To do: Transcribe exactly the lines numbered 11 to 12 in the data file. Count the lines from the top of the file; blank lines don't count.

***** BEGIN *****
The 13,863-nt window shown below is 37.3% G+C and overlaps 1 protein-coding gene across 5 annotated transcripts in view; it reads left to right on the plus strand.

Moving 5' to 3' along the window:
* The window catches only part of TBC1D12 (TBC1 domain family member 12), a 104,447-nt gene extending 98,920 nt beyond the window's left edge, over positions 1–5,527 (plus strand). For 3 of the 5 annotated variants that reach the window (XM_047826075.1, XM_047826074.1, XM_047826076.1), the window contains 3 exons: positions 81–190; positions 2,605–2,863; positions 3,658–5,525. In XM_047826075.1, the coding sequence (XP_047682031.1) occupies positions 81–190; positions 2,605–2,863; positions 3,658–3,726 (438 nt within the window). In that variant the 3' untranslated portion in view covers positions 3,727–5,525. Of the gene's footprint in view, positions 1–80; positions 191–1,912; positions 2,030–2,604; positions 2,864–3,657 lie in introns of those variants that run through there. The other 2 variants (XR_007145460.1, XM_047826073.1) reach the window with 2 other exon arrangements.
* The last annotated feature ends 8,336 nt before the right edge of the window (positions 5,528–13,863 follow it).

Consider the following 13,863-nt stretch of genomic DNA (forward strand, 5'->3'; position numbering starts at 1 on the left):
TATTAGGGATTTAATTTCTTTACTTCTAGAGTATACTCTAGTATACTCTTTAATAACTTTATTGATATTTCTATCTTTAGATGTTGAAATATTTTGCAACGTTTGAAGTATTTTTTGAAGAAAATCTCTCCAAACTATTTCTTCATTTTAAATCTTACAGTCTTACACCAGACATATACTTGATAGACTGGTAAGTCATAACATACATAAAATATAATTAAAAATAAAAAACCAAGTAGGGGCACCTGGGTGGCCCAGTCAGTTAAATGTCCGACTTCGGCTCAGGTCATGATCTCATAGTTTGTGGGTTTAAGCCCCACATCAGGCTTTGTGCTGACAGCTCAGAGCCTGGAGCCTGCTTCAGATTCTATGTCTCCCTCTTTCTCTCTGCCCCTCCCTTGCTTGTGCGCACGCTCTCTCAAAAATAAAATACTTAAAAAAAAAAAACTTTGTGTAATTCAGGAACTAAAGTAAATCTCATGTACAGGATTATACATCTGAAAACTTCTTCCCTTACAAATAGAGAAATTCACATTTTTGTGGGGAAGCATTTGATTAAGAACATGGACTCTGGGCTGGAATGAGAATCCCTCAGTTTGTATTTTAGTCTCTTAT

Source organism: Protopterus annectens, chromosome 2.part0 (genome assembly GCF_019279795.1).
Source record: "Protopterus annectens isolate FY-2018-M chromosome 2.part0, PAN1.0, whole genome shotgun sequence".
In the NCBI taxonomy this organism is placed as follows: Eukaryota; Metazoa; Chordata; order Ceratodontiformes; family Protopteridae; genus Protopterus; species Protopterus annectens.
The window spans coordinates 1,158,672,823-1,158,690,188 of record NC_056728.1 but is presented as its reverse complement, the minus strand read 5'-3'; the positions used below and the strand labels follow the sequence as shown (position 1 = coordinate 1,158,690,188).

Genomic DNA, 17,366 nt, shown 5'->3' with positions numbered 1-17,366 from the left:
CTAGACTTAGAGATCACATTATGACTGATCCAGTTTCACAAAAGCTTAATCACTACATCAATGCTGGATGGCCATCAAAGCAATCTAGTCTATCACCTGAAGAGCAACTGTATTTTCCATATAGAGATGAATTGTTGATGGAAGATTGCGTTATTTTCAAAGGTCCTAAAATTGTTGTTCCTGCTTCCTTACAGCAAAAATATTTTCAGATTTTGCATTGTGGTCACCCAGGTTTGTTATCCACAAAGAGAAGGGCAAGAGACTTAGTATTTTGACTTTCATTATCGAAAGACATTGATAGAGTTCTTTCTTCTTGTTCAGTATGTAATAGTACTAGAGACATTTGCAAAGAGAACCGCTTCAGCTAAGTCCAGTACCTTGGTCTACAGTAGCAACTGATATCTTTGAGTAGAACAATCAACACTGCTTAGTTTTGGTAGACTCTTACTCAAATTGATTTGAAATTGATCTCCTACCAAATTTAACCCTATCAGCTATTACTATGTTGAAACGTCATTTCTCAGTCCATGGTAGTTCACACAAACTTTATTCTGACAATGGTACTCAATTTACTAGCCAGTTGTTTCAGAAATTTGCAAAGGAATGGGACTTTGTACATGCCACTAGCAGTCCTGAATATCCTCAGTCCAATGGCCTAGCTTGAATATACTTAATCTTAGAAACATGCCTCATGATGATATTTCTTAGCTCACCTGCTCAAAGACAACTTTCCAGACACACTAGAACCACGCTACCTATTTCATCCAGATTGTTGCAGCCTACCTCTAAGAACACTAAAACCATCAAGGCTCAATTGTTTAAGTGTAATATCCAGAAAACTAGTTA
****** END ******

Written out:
Genomic DNA, 17,366 nt, shown 5'->3' with positions numbered 1-17,366 from the left:
CTAGACTTAGAGATCACATTATGACTGATCCAGTTTCACAAAAGCTTAATCACTACATCAATGCTGGATGGCCATCAAAGCAATCTAGTCTATCACCTGAAGAGCAACTGTATTTTCCATATAGAGATGAATTGTTGATGGAAGATTGCGTTATTTTCAAAGGTCCTAAAATTGTTGTTCCTGCTTCCTTACAGCAAAAATATTTTCAGATTTTGCATTGTGGTCACCCAGGTTTGTTATCCACAAAGAGAAGGGCAAGAGACTTAGTATTTTGACTTTCATTATCGAAAGACATTGATAGAGTTCTTTCTTCTTGTTCAGTATGTAATAGTACTAGAGACATTTGCAAAGAGAACCGCTTCAGCTAAGTCCAGTACCTTGGTCTACAGTAGCAACTGATATCTTTGAGTAGAACAATCAACACTGCTTAGTTTTGGTAGACTCTTACTCAAATTGATTTGAAATTGATCTCCTACCAAATTTAACCCTATCAGCTATTACTATGTTGAAACGTCATTTCTCAGTCCATGGTAGTTCACACAAACTTTATTCTGACAATGGTACTCAATTTACTAGCCAGTTGTTTCAGAAATTTGCAAAGGAATGGGACTTTGTACATGCCACTAGCAGTCCTGAATATCCTCAGTCCAATGGCCTAGCTTGAATATACTTAATCTTAGAAACATGCCTCATGATGATATTTCTTAGCTCACCTGCTCAAAGACAACTTTCCAGACACACTAGAACCACGCTACCTATTTCATCCAGATTGTTGCAGCCTACCTCTAAGAACACTAAAACCATCAAGGCTCAATTGTTTAAGTGTAATATCCAGAAAACTAGTTA